The Senate Committee on Rules and Administration Committee, one of the sleepier committees in the Senate, awakens for a hearing next Thursday, "April 22, to hold hearings to examine the filibuster, focusing on the history of the filibuster 1789-2008, 10 a.m., SR-301."

The committee is chaired by Sen. Charles Schumer (D-NY), a partisan. The committee website has not posted any information yet about witnesses.

In related news, the Senate Judiciary Committee has rescheduled its nomination hearing on the controversial Goodwin Liu to serve on the Ninth Circuit. The hearing starts at 10 a.m. today (Friday), with a webcast available.

Around the web, April 8 - PointOfLaw Forum

  • Some thoughts on regulation, politics and mine disasters [Iain Murray, NRO; Stoll]
  • Noted plaintiff's lawyers Cabraser, Blue-Baron join American Constitution Society board [BLT]
  • Will the Left oppose Elana Kagan? [Whelan, NRO and more]
  • "The EPA, Tightening Control Over the Manufacturing Economy" [Brendle, ShopFloor]
  • Lerach saga just the iceberg-tip of class action deceit [Lawrence Schonbron, HuffPo]
  • Med-mal: Westchester County, N.Y. hospital appeals $48 million verdict in delayed diagnosis of spinal tumor [Hochfelder]

Goodwin Liu nomination: gotcha-ism and substance - PointOfLaw Forum

The Ninth Circuit nominee's omission of many speaking engagements from his Senate questionnaire responses has prompted an outcry in some conservative circles. Minnesota lawprof Richard Painter -- who worked with a number of President Bush's nominees to the bench in the confirmation process, and has also been a valued friend of this site -- finds the indignation misplaced: someone in Liu's position gives a great many public talks and omission does not imply attempted concealment. "Rather than posturing over yet one more 'missing documents' episode in Washington, the Senate should perhaps look at this nomination on the merits and vote." [Legal Ethics Forum, which Prof. Painter recently joined as a new contributor] More: Ed Whelan of NRO "Bench Memos" responds.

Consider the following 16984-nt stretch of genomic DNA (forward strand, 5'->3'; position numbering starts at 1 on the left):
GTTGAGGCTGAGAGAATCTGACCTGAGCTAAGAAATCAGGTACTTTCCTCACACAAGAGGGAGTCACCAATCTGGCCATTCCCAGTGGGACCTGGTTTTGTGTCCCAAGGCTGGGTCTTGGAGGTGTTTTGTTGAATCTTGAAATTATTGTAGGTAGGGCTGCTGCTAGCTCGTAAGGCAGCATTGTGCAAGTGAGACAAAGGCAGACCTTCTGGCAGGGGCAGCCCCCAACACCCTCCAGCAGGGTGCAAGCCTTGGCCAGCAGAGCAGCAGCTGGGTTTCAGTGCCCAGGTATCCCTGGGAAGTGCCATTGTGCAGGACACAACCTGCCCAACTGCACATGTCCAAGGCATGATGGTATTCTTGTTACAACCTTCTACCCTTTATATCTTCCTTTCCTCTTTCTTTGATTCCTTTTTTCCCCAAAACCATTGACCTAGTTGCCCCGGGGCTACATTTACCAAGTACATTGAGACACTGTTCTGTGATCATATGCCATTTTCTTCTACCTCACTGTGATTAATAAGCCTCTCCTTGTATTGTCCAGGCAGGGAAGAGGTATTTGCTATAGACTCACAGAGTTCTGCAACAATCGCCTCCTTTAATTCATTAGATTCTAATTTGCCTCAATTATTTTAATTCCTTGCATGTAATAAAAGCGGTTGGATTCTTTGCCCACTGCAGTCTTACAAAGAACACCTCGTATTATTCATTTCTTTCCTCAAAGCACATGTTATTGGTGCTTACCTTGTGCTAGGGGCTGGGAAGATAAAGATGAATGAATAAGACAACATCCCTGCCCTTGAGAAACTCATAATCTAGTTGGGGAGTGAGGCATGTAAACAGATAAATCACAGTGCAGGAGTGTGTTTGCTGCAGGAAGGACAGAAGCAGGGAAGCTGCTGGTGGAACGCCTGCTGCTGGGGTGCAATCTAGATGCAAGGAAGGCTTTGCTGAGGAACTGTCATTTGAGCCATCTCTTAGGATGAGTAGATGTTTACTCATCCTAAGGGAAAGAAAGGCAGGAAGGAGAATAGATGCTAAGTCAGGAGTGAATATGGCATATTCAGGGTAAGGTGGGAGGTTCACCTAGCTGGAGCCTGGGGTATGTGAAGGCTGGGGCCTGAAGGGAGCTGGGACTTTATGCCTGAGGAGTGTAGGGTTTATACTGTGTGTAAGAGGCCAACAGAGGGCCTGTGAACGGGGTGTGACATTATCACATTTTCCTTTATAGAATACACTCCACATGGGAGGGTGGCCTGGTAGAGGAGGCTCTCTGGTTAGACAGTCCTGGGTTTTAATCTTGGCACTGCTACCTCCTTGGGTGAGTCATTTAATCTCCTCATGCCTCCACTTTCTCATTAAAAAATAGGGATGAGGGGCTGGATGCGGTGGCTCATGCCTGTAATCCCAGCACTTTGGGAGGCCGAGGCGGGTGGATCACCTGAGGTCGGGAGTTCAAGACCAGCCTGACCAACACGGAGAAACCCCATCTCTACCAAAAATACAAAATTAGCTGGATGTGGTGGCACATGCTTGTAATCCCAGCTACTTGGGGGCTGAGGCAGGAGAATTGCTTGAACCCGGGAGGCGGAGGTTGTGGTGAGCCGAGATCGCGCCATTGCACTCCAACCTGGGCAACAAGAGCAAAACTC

Stuart Taylor, Jr. takes a look at the impending battle over the Ninth Circuit nomination of Goodwin Liu, who has indicated that the three decisions in question belong in history's dustbin. Milliken limited busing orders, Rodriguez found that the federal constitution does not provide grounds for school finance equalization suits, and Adarand limited racial preference by the federal government. Earlier here and here.

Around the web, March 28 - PointOfLaw Forum